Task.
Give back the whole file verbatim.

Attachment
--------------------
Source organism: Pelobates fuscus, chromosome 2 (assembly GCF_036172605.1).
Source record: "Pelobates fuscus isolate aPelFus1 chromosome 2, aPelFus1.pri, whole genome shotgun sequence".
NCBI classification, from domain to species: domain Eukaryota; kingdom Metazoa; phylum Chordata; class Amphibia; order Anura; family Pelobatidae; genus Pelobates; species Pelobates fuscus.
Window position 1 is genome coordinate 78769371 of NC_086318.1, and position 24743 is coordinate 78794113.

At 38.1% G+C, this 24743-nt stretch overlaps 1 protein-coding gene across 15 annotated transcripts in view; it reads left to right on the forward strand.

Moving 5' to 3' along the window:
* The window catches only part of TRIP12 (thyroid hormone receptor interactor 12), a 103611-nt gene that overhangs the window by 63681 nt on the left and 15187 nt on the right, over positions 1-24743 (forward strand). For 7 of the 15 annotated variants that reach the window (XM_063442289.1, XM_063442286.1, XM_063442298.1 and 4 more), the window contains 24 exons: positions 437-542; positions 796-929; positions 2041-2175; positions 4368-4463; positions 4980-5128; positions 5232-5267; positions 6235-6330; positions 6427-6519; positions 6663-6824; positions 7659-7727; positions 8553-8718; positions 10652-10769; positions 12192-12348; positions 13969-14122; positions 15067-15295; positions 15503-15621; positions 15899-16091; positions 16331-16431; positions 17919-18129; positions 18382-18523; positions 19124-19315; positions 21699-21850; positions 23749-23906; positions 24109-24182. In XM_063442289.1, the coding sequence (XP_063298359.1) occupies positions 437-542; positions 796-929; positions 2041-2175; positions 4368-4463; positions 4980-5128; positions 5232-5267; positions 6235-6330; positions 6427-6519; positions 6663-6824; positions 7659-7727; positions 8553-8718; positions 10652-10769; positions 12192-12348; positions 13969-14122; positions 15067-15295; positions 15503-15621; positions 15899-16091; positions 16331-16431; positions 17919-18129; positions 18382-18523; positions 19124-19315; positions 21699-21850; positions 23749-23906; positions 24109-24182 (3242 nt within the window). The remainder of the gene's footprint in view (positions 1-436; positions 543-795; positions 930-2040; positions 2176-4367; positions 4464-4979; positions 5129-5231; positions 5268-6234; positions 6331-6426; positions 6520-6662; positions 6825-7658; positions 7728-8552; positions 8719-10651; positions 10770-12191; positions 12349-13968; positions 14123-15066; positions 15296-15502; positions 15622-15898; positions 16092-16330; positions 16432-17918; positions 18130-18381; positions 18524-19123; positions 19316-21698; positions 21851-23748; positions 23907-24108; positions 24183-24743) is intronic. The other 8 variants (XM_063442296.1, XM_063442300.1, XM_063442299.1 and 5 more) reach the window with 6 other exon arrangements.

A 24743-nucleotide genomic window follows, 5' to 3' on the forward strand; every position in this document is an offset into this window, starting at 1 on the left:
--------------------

Source organism: Pelobates fuscus, chromosome 2 (assembly GCF_036172605.1).
Source record: "Pelobates fuscus isolate aPelFus1 chromosome 2, aPelFus1.pri, whole genome shotgun sequence".
NCBI classification, from domain to species: domain Eukaryota; kingdom Metazoa; phylum Chordata; class Amphibia; order Anura; family Pelobatidae; genus Pelobates; species Pelobates fuscus.
Window position 1 is genome coordinate 78769371 of NC_086318.1, and position 24743 is coordinate 78794113.

At 38.1% G+C, this 24743-nt stretch overlaps 1 protein-coding gene across 15 annotated transcripts in view; it reads left to right on the forward strand.

Moving 5' to 3' along the window:
* The window catches only part of TRIP12 (thyroid hormone receptor interactor 12), a 103611-nt gene that overhangs the window by 63681 nt on the left and 15187 nt on the right, over positions 1-24743 (forward strand). For 7 of the 15 annotated variants that reach the window (XM_063442289.1, XM_063442286.1, XM_063442298.1 and 4 more), the window contains 24 exons: positions 437-542; positions 796-929; positions 2041-2175; positions 4368-4463; positions 4980-5128; positions 5232-5267; positions 6235-6330; positions 6427-6519; positions 6663-6824; positions 7659-7727; positions 8553-8718; positions 10652-10769; positions 12192-12348; positions 13969-14122; positions 15067-15295; positions 15503-15621; positions 15899-16091; positions 16331-16431; positions 17919-18129; positions 18382-18523; positions 19124-19315; positions 21699-21850; positions 23749-23906; positions 24109-24182. In XM_063442289.1, the coding sequence (XP_063298359.1) occupies positions 437-542; positions 796-929; positions 2041-2175; positions 4368-4463; positions 4980-5128; positions 5232-5267; positions 6235-6330; positions 6427-6519; positions 6663-6824; positions 7659-7727; positions 8553-8718; positions 10652-10769; positions 12192-12348; positions 13969-14122; positions 15067-15295; positions 15503-15621; positions 15899-16091; positions 16331-16431; positions 17919-18129; positions 18382-18523; positions 19124-19315; positions 21699-21850; positions 23749-23906; positions 24109-24182 (3242 nt within the window). The remainder of the gene's footprint in view (positions 1-436; positions 543-795; positions 930-2040; positions 2176-4367; positions 4464-4979; positions 5129-5231; positions 5268-6234; positions 6331-6426; positions 6520-6662; positions 6825-7658; positions 7728-8552; positions 8719-10651; positions 10770-12191; positions 12349-13968; positions 14123-15066; positions 15296-15502; positions 15622-15898; positions 16092-16330; positions 16432-17918; positions 18130-18381; positions 18524-19123; positions 19316-21698; positions 21851-23748; positions 23907-24108; positions 24183-24743) is intronic. The other 8 variants (XM_063442296.1, XM_063442300.1, XM_063442299.1 and 5 more) reach the window with 6 other exon arrangements.

A 24743-nucleotide genomic window follows, 5' to 3' on the forward strand; every position in this document is an offset into this window, starting at 1 on the left: